Finally, an issue we can all agree on.
Further confirmation of the popularity of Social Security is found in a recent report from the National Academy of Social Insurance. It found strong support among Americans of all stripes for financially shoring up the system and improving benefits, with a majority saying they are willing to pay higher taxes to make it so.
According to the survey of over 2,000 Americans age 21 and over, large majorities of both Republicans and Democrats agree on ways to strengthen Social Security—without reducing benefits. Almost 70 percent of Republicans and 84 percent of Democrats agree “it is critical to preserve Social Security benefits for future generations even if it means increasing the Social Security taxes paid by working Americans.”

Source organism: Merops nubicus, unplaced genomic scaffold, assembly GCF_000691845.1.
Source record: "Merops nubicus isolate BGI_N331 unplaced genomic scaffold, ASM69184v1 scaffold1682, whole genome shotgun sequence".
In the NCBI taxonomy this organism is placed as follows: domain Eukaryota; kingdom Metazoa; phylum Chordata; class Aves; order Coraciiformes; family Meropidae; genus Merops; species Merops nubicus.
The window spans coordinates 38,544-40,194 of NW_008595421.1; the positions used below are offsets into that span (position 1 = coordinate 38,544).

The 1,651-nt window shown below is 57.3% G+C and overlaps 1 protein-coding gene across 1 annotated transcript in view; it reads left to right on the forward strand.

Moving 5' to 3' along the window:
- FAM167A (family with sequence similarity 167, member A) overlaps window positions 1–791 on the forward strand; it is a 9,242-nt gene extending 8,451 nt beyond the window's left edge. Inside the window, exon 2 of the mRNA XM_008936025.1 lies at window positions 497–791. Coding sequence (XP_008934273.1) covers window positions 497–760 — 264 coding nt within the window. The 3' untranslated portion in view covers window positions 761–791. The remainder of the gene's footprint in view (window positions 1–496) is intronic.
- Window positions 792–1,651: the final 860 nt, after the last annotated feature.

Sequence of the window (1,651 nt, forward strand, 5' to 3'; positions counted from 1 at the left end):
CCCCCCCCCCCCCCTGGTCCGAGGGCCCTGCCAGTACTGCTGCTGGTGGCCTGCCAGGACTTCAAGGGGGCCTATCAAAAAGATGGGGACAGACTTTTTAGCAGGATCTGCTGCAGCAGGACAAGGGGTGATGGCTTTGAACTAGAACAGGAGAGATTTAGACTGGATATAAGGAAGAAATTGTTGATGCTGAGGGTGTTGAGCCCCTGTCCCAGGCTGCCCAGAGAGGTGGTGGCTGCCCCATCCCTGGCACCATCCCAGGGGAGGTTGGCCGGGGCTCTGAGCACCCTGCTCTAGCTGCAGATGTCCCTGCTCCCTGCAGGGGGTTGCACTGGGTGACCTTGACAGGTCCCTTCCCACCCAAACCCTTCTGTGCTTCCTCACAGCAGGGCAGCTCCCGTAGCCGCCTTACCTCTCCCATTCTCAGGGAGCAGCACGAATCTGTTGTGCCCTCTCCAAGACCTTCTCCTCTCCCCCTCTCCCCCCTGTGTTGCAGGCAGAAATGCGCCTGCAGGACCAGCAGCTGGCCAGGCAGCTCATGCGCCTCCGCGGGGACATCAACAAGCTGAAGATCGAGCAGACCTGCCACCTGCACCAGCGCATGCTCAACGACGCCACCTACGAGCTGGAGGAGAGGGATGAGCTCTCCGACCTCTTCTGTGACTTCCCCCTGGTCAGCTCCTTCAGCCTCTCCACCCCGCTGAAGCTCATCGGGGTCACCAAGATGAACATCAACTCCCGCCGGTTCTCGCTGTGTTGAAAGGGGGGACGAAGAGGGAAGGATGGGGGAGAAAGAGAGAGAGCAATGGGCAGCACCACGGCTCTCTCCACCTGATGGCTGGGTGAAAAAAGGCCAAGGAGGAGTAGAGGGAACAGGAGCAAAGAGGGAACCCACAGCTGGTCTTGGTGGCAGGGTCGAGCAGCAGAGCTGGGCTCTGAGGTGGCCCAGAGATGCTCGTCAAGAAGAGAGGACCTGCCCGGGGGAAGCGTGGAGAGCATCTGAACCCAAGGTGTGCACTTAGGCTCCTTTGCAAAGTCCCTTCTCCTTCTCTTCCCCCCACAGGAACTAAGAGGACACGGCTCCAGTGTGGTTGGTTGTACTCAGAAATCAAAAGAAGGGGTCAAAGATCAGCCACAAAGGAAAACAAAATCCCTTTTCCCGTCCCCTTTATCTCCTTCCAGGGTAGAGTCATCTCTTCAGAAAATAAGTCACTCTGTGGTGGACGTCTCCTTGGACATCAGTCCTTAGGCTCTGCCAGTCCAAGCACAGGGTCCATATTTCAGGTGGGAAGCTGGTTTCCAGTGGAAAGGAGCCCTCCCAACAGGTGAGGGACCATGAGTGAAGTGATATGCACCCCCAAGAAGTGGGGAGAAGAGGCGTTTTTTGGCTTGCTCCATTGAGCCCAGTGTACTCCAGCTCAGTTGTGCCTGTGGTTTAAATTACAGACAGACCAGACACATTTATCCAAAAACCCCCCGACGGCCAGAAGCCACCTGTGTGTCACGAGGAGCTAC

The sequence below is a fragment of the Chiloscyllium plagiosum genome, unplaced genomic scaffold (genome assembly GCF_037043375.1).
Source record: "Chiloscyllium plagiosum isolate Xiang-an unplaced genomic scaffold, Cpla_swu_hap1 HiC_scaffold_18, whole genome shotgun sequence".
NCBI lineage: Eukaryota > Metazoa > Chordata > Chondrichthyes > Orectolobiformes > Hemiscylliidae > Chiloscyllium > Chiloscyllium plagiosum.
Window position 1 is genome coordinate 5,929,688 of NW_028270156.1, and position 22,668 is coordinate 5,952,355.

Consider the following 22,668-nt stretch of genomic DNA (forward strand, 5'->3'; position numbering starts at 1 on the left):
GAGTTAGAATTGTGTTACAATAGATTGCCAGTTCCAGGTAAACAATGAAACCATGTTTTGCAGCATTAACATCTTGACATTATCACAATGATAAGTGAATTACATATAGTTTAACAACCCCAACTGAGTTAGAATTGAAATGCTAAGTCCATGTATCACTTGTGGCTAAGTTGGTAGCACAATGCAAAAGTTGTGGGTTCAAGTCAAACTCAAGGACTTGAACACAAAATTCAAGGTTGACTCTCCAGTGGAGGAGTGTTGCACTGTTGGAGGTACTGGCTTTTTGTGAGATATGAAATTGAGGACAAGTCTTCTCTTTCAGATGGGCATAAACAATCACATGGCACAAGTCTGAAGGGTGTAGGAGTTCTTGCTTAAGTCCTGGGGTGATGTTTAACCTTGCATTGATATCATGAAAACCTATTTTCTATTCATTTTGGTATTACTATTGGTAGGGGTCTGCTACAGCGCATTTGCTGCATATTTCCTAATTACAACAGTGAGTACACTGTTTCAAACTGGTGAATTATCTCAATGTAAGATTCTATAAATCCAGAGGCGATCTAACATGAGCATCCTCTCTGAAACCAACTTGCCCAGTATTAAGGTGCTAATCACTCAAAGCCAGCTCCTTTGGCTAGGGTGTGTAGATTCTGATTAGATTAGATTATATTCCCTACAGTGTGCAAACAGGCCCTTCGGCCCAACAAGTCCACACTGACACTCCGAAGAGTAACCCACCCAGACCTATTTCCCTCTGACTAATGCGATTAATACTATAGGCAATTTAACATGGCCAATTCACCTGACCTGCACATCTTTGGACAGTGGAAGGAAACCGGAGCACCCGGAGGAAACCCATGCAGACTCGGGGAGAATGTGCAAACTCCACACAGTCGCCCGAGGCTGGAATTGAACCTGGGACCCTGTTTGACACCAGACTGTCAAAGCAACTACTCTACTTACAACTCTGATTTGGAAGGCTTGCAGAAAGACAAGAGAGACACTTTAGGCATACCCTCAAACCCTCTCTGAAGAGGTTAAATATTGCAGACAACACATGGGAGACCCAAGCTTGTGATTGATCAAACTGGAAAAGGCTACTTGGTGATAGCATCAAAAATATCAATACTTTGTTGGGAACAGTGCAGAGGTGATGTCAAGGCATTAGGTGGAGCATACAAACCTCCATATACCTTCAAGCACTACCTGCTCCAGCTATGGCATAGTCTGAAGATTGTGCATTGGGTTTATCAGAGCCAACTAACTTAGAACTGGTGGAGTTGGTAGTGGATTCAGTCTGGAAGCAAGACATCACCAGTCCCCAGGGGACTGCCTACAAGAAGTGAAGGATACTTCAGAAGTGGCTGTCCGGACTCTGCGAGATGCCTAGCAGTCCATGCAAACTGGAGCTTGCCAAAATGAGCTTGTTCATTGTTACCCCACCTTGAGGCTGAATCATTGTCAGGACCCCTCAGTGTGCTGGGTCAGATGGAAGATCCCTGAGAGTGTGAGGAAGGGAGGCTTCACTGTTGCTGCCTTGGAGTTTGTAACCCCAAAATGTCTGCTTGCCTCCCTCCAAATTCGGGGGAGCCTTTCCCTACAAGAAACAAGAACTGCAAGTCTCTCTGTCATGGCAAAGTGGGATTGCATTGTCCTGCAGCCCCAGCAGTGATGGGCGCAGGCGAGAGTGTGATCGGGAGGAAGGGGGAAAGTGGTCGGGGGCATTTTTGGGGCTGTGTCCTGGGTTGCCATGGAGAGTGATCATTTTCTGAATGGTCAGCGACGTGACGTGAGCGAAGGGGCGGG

When asked the same question about top earners, 71 percent of Republicans and 92 percent of Democrats agree that they could pay more. Social Security taxes are paid by workers and their employers on earnings, but only up to a cap ($117,700 in 2014 and $118,500 for 2015). About 6 percent of workers earn more than the cap.
Majorities oppose measures to balance Social Security’s future finances by reducing benefits. Fully 75 percent of respondents oppose increasing the retirement age to 70; and 76 percent oppose reducing the cost-of-living adjustment (COLA) that retirees receive.